Hanna Fernando-Pacua (PHILIPPINES) temporarily leaves her comfort zone to travel, serve, and perform around the world in five months. She hopes to share with you this very meaningful experience.

Up with People provides students with an extraordinary semester of traveling the world. As a student your perspectives on the world will never be the same. UWP is for that certain student who's looking for an intense, hands-on, involved global educational experience. The program addresses the very real need for young adults and leaders who have global perspectives, intercultural understanding, knowledge of worldwide social issues, leadership skills and a dedication to community service. For more information, visit www.upwithpeople.org.

HANNA's SATTELITE SITE and GALLERY (+ photos, videos, calendar) http://www.bananaspinuwp.multiply.com/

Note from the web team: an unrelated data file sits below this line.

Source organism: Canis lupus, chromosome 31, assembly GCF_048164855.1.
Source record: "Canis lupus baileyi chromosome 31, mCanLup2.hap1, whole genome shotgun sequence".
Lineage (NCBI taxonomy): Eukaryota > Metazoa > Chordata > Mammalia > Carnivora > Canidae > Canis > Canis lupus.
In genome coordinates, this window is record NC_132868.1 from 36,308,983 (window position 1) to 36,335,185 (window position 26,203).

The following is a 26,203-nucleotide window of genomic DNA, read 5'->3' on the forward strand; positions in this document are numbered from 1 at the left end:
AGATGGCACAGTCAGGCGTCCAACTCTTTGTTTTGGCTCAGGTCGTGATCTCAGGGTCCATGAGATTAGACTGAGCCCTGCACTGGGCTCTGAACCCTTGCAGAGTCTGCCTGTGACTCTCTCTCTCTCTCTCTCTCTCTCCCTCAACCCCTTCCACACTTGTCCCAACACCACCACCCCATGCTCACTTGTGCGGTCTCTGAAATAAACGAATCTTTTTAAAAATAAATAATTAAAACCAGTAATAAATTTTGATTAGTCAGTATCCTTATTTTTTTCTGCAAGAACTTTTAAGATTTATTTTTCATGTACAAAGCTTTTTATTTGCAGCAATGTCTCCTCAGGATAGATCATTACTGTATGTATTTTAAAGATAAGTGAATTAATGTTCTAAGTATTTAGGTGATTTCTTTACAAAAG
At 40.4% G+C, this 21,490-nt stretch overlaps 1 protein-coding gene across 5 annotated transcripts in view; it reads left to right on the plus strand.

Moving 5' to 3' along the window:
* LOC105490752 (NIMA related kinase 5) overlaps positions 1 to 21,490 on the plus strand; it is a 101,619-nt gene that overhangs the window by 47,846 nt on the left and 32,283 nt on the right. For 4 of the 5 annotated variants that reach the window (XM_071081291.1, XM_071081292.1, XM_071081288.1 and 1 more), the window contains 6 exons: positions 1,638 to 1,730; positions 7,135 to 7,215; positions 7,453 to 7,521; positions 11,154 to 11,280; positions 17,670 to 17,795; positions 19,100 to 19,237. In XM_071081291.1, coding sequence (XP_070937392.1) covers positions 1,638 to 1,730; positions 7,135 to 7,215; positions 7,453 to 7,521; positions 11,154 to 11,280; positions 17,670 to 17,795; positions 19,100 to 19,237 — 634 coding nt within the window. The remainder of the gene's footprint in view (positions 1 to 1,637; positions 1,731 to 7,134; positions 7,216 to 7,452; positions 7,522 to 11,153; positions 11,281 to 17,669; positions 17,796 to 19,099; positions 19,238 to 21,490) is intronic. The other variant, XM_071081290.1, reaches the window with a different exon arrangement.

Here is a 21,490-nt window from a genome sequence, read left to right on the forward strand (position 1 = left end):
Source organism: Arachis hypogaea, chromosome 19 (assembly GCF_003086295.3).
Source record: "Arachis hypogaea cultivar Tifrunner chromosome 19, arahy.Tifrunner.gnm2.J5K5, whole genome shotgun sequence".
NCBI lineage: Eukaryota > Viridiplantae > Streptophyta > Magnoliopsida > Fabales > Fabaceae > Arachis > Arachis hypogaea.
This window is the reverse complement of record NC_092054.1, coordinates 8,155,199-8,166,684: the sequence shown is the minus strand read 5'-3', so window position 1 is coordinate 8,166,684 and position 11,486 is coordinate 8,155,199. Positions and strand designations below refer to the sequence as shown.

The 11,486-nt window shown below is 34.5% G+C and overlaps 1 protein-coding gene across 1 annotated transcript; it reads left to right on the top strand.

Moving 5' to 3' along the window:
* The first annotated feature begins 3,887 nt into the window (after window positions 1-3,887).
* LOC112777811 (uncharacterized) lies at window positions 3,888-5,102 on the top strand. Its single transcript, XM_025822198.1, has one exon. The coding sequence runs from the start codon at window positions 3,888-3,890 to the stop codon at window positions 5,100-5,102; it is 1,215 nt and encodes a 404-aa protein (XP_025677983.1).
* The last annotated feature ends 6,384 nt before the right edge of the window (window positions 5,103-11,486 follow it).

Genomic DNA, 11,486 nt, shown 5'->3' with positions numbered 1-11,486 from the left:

Friday, 11 January 2008

The Global Pinoys

Two weeks into the program, I was sick of speaking English all the time and was hungering for my native language. I was missing the Pinoy warmth, the Pinoy family and the Pinoy sense of humor. I know Pinoys were everywhere and I just had to find some.

In this blog entry, “Halo-Halo in Denver – I wrote about Pastor Carlos Bulalayao, Jr and the Crosswind Community Church and how they gave me my much needed Pinoy culture. We ate Halo-Halo, watched The Filipino Channel, had family bonding time and I had the chance to relax and listen to the Eraserheads in one of their friends’ cars.

In my Filipino blog entry, “Pinoys Around the World” – I was obviously so homesick and showcased here my small encounters with my “kind” But looking back, I think I missed a lot of stories!

In Sierra Vista and in Coos Bay, Oregon - I received some pocket money from very generous Pinoys who I just met. In both instances, these people also traveled the world with a youth group and knew how fun it was to be able to have ice cream on travel stops.